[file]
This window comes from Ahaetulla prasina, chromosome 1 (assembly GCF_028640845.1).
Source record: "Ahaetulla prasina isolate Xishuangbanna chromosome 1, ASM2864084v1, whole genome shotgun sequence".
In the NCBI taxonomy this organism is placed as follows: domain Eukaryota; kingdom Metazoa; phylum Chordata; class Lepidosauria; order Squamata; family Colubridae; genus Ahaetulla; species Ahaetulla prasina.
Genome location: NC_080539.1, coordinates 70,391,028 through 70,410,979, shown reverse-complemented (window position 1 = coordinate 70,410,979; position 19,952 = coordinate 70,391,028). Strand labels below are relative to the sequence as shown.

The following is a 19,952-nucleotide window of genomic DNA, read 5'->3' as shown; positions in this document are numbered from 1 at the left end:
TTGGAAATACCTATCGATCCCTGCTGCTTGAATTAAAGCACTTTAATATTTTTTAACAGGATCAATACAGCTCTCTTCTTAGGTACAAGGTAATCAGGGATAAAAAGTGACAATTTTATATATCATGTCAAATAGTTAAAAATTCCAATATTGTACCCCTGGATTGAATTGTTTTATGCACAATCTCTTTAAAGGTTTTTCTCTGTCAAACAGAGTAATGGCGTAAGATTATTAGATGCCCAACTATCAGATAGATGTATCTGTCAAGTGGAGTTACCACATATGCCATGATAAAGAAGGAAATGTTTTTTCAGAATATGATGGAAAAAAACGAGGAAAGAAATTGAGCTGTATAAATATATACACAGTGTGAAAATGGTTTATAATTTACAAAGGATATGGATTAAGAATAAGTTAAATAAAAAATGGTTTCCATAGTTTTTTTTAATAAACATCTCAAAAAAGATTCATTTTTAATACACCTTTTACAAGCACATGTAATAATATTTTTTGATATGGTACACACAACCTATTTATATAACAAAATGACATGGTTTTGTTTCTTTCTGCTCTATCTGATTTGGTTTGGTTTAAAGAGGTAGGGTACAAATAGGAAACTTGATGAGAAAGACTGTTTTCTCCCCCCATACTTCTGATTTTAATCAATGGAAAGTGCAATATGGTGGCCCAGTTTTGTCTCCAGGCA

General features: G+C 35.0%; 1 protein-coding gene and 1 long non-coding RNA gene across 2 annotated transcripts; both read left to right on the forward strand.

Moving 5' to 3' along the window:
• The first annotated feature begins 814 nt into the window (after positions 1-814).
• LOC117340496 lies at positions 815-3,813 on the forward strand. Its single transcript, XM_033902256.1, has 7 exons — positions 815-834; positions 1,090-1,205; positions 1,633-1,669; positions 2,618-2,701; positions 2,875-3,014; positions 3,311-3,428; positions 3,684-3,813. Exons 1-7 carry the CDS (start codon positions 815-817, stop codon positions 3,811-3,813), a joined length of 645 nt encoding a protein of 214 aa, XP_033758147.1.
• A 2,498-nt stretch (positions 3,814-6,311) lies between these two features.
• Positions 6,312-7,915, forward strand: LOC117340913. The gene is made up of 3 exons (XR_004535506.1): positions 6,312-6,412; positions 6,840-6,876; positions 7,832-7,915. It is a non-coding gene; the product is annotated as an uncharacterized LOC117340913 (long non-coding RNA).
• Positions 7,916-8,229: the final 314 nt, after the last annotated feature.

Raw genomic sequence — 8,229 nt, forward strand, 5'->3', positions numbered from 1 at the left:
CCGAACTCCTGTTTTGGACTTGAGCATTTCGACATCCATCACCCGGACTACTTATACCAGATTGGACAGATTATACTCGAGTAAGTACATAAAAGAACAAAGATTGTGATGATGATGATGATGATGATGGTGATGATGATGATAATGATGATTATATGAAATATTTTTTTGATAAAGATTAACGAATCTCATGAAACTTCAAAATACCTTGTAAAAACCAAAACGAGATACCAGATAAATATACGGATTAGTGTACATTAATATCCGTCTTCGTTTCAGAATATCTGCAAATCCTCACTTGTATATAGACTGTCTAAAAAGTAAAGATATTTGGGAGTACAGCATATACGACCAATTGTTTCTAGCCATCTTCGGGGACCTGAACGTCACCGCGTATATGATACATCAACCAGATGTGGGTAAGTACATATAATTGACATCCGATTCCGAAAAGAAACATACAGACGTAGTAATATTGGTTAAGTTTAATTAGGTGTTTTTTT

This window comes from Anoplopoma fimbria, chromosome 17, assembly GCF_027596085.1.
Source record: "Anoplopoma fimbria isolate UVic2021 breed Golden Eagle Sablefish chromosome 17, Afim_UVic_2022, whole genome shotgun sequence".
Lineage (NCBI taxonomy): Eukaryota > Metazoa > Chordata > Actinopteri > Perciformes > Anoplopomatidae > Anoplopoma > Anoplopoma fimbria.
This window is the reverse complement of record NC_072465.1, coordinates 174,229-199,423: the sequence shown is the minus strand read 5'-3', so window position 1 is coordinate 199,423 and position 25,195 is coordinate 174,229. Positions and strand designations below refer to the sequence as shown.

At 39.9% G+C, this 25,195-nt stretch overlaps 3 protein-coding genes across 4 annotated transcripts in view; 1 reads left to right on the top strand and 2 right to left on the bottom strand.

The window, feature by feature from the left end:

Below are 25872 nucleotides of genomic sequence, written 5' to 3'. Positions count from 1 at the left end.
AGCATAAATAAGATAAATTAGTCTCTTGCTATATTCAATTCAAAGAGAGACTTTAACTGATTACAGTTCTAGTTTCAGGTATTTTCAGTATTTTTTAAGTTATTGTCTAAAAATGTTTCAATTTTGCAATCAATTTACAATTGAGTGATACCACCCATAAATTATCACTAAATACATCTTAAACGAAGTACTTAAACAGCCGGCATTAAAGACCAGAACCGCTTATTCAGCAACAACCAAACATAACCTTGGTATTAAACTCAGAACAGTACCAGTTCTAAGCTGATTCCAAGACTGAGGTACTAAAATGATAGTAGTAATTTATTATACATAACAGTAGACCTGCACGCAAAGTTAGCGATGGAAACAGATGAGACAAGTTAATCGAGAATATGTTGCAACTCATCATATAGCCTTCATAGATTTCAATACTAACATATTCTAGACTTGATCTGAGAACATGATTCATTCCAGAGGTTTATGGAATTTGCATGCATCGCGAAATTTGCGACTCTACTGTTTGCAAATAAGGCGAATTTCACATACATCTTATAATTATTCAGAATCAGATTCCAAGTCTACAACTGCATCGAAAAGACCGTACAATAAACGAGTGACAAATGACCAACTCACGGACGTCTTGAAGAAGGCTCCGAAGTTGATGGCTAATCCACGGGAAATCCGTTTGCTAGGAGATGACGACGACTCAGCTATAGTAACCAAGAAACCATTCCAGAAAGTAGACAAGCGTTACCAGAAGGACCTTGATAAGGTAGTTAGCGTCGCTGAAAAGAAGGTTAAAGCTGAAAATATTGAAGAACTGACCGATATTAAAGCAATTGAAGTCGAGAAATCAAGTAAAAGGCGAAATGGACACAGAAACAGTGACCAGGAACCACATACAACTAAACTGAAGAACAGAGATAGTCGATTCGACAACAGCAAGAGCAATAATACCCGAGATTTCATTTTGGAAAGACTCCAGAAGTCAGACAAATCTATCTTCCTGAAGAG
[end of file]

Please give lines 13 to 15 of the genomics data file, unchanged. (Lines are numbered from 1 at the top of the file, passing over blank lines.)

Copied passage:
• Positions 7,916-8,229: the final 314 nt, after the last annotated feature.

Raw genomic sequence — 8,229 nt, forward strand, 5'->3', positions numbered from 1 at the left:
CCGAACTCCTGTTTTGGACTTGAGCATTTCGACATCCATCACCCGGACTACTTATACCAGATTGGACAGATTATACTCGAGTAAGTACATAAAAGAACAAAGATTGTGATGATGATGATGATGATGATGGTGATGATGATGATAATGATGATTATATGAAATATTTTTTTGATAAAGATTAACGAATCTCATGAAACTTCAAAATACCTTGTAAAAACCAAAACGAGATACCAGATAAATATACGGATTAGTGTACATTAATATCCGTCTTCGTTTCAGAATATCTGCAAATCCTCACTTGTATATAGACTGTCTAAAAAGTAAAGATATTTGGGAGTACAGCATATACGACCAATTGTTTCTAGCCATCTTCGGGGACCTGAACGTCACCGCGTATATGATACATCAACCAGATGTGGGTAAGTACATATAATTGACATCCGATTCCGAAAAGAAACATACAGACGTAGTAATATTGGTTAAGTTTAATTAGGTGTTTTTTT